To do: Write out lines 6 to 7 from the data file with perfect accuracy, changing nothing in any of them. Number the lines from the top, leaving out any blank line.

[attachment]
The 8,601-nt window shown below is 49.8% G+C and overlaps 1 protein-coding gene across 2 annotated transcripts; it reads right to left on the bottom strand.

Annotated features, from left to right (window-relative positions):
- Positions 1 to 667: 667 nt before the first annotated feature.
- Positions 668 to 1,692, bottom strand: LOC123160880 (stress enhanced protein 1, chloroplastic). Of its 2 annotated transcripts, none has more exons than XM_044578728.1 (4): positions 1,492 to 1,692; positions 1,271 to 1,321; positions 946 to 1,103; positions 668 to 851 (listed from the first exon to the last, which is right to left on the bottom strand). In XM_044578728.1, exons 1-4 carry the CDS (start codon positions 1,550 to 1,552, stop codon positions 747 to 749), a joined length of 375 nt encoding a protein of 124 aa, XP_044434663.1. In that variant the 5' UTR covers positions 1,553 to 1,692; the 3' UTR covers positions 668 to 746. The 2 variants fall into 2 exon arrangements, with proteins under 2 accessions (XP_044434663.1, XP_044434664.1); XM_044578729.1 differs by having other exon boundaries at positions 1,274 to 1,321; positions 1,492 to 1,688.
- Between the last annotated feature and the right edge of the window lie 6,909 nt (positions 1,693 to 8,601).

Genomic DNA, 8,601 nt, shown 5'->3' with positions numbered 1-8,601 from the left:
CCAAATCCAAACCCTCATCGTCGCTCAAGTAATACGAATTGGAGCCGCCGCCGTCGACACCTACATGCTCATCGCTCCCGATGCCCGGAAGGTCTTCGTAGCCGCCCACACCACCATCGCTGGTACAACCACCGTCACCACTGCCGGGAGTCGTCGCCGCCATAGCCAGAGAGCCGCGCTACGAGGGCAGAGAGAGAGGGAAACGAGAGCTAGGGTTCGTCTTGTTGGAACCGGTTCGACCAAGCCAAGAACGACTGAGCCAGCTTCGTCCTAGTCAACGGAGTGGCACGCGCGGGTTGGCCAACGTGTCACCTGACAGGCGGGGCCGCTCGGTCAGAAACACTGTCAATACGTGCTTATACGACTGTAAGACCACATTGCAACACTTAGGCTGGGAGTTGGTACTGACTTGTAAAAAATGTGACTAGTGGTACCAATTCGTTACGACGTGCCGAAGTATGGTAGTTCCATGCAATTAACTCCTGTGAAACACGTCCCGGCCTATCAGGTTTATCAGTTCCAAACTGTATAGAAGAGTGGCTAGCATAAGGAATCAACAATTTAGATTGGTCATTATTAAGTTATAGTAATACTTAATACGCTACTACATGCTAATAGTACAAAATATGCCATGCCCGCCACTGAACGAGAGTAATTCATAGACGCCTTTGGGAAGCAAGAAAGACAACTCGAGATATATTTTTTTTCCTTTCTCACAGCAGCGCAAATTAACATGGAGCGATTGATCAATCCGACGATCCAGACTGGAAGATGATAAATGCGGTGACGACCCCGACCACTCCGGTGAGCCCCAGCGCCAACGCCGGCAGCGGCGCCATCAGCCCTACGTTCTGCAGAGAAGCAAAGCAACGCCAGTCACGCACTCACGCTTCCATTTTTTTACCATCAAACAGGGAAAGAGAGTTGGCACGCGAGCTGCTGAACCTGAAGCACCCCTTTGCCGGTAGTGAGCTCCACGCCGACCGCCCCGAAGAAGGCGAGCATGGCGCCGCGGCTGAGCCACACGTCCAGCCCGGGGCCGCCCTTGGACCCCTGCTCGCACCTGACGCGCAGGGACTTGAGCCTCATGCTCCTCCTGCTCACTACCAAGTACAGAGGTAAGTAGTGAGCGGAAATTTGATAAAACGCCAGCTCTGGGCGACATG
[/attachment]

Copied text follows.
Genomic DNA, 8,601 nt, shown 5'->3' with positions numbered 1-8,601 from the left:
CCAAATCCAAACCCTCATCGTCGCTCAAGTAATACGAATTGGAGCCGCCGCCGTCGACACCTACATGCTCATCGCTCCCGATGCCCGGAAGGTCTTCGTAGCCGCCCACACCACCATCGCTGGTACAACCACCGTCACCACTGCCGGGAGTCGTCGCCGCCATAGCCAGAGAGCCGCGCTACGAGGGCAGAGAGAGAGGGAAACGAGAGCTAGGGTTCGTCTTGTTGGAACCGGTTCGACCAAGCCAAGAACGACTGAGCCAGCTTCGTCCTAGTCAACGGAGTGGCACGCGCGGGTTGGCCAACGTGTCACCTGACAGGCGGGGCCGCTCGGTCAGAAACACTGTCAATACGTGCTTATACGACTGTAAGACCACATTGCAACACTTAGGCTGGGAGTTGGTACTGACTTGTAAAAAATGTGACTAGTGGTACCAATTCGTTACGACGTGCCGAAGTATGGTAGTTCCATGCAATTAACTCCTGTGAAACACGTCCCGGCCTATCAGGTTTATCAGTTCCAAACTGTATAGAAGAGTGGCTAGCATAAGGAATCAACAATTTAGATTGGTCATTATTAAGTTATAGTAATACTTAATACGCTACTACATGCTAATAGTACAAAATATGCCATGCCCGCCACTGAACGAGAGTAATTCATAGACGCCTTTGGGAAGCAAGAAAGACAACTCGAGATATATTTTTTTTCCTTTCTCACAGCAGCGCAAATTAACATGGAGCGATTGATCAATCCGACGATCCAGACTGGAAGATGATAAATGCGGTGACGACCCCGACCACTCCGGTGAGCCCCAGCGCCAACGCCGGCAGCGGCGCCATCAGCCCTACGTTCTGCAGAGAAGCAAAGCAACGCCAGTCACGCACTCACGCTTCCATTTTTTTACCATCAAACAGGGAAAGAGAGTTGGCACGCGAGCTGCTGAACCTGAAGCACCCCTTTGCCGGTAGTGAGCTCCACGCCGACCGCCCCGAAGAAGGCGAGCATGGCGCCGCGGCTGAGCCACACGTCCAGCCCGGGGCCGCCCTTGGACCCCTGCTCGCACCTGACGCGCAGGGACTTGAGCCTCATGCTCCTCCTGCTCACTACCAAGTACAGAGGTAAGTAGTGAGCGGAAATTTGATAAAACGCCAGCTCTGGGCGACATG